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Accelerometer Measurement

Understanding Accelerometer Sensors and Selecting the appropriate Data Acquisition Hardware

by Leo Cordaro
Sr. Systems Engineer at MAS

This article will highlight some key aspects of the sensor and some of the important attributes to look for when selecting the data acquisition hardware. It is also intended to provide the reader with a basic understanding of accelerometers and the data acquisition hardware used to acquire their signal. At the end of the article, you will find additional resources which will provide further details.

Accelerometers can be used for a variety of test applications, for example product validation, or part of industrial automation monitoring system. Machine condition monitoring (such as factory automation), noise-vibration-harshness testing, and structural testing are some examples of where a vibration sensor can be used. While these test applications span a vast area, the basic principles remain the same.

As a side note, many everyday consumer electronics contain accelerometers. Most smartphones make use of accelerometers so that the phone “knows” its’ orientation. These sensors are typically referred to as MEMS accelerometers (Micro-Electro-Mechanical-Systems) and can range from a single axis accelerometer to three axis accelerometers (triaxial). Below is an example of a MEMS Accelerometer that might be found in your smartphone.

Piezoelectric accelerometers (or sometimes referred to as piezoelectric transducers) generate an electrical signal that is proportional to acceleration. The production of electricity by applying a mechanical stress to certain crystals is generally referred to as the piezoelectric effect. Electrodes in the sensor collect the total accumulated charge generated by a mass stressing a crystal. This all occurs within the accelerometer housing. Wires from the electrodes transmit the signal to a signal conditioner first, then to data acquisition hardware (which might contain additional signal conditioning). Voltage mode sensors contain the signal conditioner built into the sensor, and are classified as Integrated Electronics Piezoelectric (IEPE). Charge mode sensors require external signal conditioning. Below is an image of a typical accelerometers.

The construction of the accelerometers can be divided up into several categories, the most common being the Shear Mode, followed by Flexural Mode. Trying to keep the physics of these sensor constructions to a minimum, just note that:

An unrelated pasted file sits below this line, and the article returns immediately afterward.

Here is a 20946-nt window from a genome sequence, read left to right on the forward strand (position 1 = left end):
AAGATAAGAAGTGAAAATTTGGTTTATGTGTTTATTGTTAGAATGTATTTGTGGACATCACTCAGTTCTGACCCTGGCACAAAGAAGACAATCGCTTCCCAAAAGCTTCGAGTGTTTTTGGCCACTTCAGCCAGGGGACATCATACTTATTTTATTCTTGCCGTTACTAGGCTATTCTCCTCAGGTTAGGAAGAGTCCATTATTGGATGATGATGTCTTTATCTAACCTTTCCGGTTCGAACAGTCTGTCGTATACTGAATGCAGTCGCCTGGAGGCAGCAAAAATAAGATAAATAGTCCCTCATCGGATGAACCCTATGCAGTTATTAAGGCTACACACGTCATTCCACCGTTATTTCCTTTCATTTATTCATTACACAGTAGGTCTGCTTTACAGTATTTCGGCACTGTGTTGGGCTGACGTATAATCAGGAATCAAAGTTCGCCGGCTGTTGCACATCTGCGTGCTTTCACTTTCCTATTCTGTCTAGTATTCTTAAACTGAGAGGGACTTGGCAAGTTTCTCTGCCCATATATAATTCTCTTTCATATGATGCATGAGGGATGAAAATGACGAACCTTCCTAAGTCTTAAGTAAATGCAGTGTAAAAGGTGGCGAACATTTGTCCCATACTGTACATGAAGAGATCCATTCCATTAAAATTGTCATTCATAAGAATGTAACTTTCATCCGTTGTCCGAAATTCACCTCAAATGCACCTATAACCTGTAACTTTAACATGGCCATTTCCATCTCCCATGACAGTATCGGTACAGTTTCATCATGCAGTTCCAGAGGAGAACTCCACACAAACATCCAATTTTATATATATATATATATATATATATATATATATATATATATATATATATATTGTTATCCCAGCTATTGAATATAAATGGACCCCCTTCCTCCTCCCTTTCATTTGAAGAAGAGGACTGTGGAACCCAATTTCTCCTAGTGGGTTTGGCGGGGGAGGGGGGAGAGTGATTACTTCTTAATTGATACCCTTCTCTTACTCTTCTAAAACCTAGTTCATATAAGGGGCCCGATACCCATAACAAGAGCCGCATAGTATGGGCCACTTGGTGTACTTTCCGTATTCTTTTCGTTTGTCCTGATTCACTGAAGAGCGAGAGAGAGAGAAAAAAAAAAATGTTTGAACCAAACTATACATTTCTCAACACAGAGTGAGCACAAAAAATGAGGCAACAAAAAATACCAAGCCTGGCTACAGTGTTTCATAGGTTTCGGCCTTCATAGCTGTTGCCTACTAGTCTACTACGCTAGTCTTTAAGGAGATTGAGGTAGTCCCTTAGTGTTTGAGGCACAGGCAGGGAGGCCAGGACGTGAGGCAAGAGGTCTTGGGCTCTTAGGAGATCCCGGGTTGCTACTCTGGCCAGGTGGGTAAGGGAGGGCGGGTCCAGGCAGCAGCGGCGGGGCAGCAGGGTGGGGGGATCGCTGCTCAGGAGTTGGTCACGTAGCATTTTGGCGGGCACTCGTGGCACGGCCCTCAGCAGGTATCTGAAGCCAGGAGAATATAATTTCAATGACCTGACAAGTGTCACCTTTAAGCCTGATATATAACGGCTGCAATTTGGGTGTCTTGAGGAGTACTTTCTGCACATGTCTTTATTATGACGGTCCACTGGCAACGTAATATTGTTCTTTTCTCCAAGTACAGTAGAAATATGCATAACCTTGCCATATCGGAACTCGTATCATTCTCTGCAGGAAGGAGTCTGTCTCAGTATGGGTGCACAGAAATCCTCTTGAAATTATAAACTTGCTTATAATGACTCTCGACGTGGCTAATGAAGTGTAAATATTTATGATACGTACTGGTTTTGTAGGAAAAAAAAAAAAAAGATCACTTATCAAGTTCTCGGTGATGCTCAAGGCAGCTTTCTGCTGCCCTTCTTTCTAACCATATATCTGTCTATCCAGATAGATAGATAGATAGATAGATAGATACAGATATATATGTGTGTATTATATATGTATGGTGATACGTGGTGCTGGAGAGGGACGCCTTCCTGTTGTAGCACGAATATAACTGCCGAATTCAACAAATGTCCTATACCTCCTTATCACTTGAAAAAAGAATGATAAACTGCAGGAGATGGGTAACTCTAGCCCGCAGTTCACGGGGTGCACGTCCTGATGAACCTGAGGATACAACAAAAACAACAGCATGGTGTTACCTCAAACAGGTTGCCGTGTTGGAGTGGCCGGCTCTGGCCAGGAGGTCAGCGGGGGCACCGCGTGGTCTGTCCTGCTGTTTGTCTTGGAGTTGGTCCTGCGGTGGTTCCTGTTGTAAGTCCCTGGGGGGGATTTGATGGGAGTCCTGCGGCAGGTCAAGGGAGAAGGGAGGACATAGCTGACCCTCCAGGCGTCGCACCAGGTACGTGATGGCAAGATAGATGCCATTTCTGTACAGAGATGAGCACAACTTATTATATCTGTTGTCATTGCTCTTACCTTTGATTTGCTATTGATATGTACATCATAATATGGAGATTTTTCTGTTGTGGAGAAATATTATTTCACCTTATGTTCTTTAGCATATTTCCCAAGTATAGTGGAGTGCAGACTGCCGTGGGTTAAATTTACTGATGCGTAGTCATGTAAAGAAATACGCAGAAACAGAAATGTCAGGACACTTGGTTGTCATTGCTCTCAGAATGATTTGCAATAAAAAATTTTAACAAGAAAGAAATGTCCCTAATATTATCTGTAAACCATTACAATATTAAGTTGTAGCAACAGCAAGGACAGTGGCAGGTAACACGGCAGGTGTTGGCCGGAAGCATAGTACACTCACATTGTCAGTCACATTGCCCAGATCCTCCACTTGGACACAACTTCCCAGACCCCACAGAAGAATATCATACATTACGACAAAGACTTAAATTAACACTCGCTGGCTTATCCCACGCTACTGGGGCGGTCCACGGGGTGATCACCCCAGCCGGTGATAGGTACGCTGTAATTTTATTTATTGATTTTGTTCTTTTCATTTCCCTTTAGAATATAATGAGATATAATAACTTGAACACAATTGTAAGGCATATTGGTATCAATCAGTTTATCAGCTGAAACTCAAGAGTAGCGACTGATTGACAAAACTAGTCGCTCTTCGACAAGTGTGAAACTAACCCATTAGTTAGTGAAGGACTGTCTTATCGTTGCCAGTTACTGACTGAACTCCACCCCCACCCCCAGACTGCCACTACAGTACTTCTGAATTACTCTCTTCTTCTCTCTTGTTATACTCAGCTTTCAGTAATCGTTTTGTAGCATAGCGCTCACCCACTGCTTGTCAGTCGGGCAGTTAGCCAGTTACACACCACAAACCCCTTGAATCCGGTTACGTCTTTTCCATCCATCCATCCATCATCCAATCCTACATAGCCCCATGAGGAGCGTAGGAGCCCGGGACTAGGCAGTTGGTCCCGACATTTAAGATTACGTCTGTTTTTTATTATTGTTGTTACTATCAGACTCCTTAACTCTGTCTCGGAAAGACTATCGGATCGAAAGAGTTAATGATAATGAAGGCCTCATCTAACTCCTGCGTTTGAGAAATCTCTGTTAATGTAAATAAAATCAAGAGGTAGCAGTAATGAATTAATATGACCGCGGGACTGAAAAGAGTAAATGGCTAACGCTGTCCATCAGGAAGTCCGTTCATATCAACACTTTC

• Shear mode sensors: the mass applied to the crystal occurs in a vertical fashion and as acceleration is applied, the mass shears the crystal.
    • Ideally, these sensor are used for high-frequency, high acceleration measurements
  • Flexural mode sensors contain a beam-shaped sensing crystal which is supported by a fulcrum. As acceleration is applied to the sensor, a strain is created on the crystal.
    • Ideally, these sensors are used for low-frequency, low acceleration type of measurements.

A general purpose IEPE accelerometer will have the following specifications:

  • Sensitivity is usually expressed in mV / g, such as 10 mV/g is generated by the sensor for every 1 G-force. This is not really a force, but a force per unit mass and a measurement of acceleration felt as a weight. 1 g-force is equal to the force of gravity, or 9.8 meters / sec2. The g-force on an object is the acceleration relative to free fall.
  • Measurement range defines the peak g-force that can be detected by the sensor, for instance, ± 500 g. Knowing the sensitivity, you can determine that this sensor will generate a ± 5 volt signal at full scale.
  • Frequency range is the spectrum over which the sensor can detect, such as 0.5 – 10,000 Hz.

The data acquisition hardware for accelerometers can provide some of the signal conditioning, therefore providing a unified hardware solution, rather than separate modules. For example, in order to properly read the acceleration of an IEPE type of accelerometer, a current must be applied to the sensor (typically 2ma). Additionally, the acquisition hardware can provide low pass filters before digitizing the accelerometer signal to avoid any high frequency noise interference.

  • Dynamic Range in dB = 20*Log10( Vmax / Vmin)

For example, suppose our data acquisition hardware specification for dynamic range is 102 dB, and a maximum input of 5V. Then the smallest possible voltage that the device can detect is 40 µV. Having high dynamic range allows for the data acquisition hardware to detect signals ranging from 40 µV to 5 V. This is especially apparent in the frequency domain. A high dynamic range will allow the system to detect the large and small amplitudes of frequencies and provide a much better picture of harmonics.

Please visit the additional resources below and feel free to contact us for any additional questions, or application specific questions.


Use accelerometers for product validation testing

Equipment condition monitoring can be used to minimize down time by performing vibration analysis.